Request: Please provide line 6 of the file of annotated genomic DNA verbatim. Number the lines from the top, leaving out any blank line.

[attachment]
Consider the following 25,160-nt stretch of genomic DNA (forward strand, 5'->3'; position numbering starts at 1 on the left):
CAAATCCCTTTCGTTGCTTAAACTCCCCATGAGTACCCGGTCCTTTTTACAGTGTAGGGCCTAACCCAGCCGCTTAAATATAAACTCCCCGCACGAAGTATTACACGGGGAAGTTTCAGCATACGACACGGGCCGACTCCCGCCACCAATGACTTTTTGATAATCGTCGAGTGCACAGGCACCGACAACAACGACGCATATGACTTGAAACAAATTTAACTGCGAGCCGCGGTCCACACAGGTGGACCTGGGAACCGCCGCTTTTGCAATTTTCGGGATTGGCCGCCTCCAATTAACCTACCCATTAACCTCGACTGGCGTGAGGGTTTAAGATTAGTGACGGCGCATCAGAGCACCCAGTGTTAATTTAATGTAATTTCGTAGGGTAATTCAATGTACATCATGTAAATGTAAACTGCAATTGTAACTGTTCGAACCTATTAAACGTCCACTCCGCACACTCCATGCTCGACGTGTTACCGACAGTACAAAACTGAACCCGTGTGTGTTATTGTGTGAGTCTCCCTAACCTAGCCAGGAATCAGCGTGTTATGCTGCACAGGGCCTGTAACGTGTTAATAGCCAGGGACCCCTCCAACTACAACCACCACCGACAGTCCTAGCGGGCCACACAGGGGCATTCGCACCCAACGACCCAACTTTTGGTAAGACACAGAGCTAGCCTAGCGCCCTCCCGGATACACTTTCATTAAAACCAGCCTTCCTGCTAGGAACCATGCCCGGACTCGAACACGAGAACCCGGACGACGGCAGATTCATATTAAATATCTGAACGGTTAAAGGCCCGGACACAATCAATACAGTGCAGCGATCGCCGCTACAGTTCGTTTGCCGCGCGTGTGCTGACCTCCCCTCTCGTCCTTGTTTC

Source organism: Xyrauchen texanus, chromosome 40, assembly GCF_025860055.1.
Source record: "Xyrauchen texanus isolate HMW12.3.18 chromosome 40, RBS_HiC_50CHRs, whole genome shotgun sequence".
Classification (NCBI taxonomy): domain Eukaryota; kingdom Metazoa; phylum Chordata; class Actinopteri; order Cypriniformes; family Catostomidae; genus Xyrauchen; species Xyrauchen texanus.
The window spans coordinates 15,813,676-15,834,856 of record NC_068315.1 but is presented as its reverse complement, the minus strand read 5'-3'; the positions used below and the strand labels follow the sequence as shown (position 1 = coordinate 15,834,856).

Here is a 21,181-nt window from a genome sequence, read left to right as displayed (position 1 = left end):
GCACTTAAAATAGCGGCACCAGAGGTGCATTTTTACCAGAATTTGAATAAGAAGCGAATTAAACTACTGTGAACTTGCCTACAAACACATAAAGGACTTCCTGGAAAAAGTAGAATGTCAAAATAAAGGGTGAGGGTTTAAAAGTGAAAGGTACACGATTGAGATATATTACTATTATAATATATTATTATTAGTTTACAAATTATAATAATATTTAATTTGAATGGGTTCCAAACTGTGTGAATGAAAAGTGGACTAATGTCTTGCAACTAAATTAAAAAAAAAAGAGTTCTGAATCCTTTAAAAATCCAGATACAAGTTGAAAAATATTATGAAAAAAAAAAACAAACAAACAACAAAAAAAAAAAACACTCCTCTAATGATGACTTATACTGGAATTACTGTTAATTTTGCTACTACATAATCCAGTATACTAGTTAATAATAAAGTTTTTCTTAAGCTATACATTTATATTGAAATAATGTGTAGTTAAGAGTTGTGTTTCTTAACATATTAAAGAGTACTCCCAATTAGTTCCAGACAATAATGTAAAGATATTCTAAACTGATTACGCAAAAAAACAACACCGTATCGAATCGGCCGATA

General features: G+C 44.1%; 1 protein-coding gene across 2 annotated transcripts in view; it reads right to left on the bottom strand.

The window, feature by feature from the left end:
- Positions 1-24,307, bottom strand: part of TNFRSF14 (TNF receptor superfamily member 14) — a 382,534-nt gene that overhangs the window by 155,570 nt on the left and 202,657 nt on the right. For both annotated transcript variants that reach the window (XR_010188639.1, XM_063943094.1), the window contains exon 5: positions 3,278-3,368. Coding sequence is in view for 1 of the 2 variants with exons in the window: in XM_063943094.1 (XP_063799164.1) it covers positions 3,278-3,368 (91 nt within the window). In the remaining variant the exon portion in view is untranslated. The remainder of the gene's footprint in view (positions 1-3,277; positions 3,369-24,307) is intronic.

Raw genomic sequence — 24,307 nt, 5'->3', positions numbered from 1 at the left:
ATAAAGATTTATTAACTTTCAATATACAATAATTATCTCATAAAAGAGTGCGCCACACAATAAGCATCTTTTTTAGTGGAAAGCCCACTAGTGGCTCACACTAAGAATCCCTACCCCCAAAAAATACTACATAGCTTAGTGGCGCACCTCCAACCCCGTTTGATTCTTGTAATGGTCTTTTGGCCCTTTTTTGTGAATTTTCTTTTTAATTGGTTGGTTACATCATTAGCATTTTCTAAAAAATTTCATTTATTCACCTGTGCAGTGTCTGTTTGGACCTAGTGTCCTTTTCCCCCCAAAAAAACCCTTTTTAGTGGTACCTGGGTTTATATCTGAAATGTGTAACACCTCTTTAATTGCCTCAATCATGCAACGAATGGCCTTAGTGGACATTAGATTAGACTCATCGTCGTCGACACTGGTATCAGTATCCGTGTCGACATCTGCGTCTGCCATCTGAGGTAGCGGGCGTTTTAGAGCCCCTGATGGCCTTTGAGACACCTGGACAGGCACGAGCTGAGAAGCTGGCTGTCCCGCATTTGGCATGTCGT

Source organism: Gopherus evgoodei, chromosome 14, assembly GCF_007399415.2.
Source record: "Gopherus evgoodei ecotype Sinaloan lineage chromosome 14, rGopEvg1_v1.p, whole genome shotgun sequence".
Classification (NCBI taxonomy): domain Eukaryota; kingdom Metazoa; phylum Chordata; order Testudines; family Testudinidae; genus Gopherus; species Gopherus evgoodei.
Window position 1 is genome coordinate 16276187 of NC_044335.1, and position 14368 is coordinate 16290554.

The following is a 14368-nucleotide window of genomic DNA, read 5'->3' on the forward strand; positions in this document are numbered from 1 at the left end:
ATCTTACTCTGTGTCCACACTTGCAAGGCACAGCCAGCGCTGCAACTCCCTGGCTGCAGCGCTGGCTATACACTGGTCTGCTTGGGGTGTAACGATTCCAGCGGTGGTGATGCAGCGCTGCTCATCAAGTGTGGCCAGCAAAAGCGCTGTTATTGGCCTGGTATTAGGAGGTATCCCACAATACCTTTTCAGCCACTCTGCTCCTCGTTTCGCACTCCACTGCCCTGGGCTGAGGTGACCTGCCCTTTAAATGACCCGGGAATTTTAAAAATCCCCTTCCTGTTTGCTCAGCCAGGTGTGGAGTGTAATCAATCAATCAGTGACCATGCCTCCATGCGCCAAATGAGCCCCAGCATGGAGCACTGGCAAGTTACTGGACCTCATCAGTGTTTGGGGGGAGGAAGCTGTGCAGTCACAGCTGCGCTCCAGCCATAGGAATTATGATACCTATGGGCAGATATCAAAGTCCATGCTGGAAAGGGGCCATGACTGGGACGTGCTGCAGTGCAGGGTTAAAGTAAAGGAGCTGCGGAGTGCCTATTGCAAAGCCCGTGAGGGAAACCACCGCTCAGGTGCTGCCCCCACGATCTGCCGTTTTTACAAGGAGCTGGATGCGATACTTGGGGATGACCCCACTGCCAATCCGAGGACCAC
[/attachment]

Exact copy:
The window spans coordinates 15,813,676-15,834,856 of record NC_068315.1 but is presented as its reverse complement, the minus strand read 5'-3'; the positions used below and the strand labels follow the sequence as shown (position 1 = coordinate 15,834,856).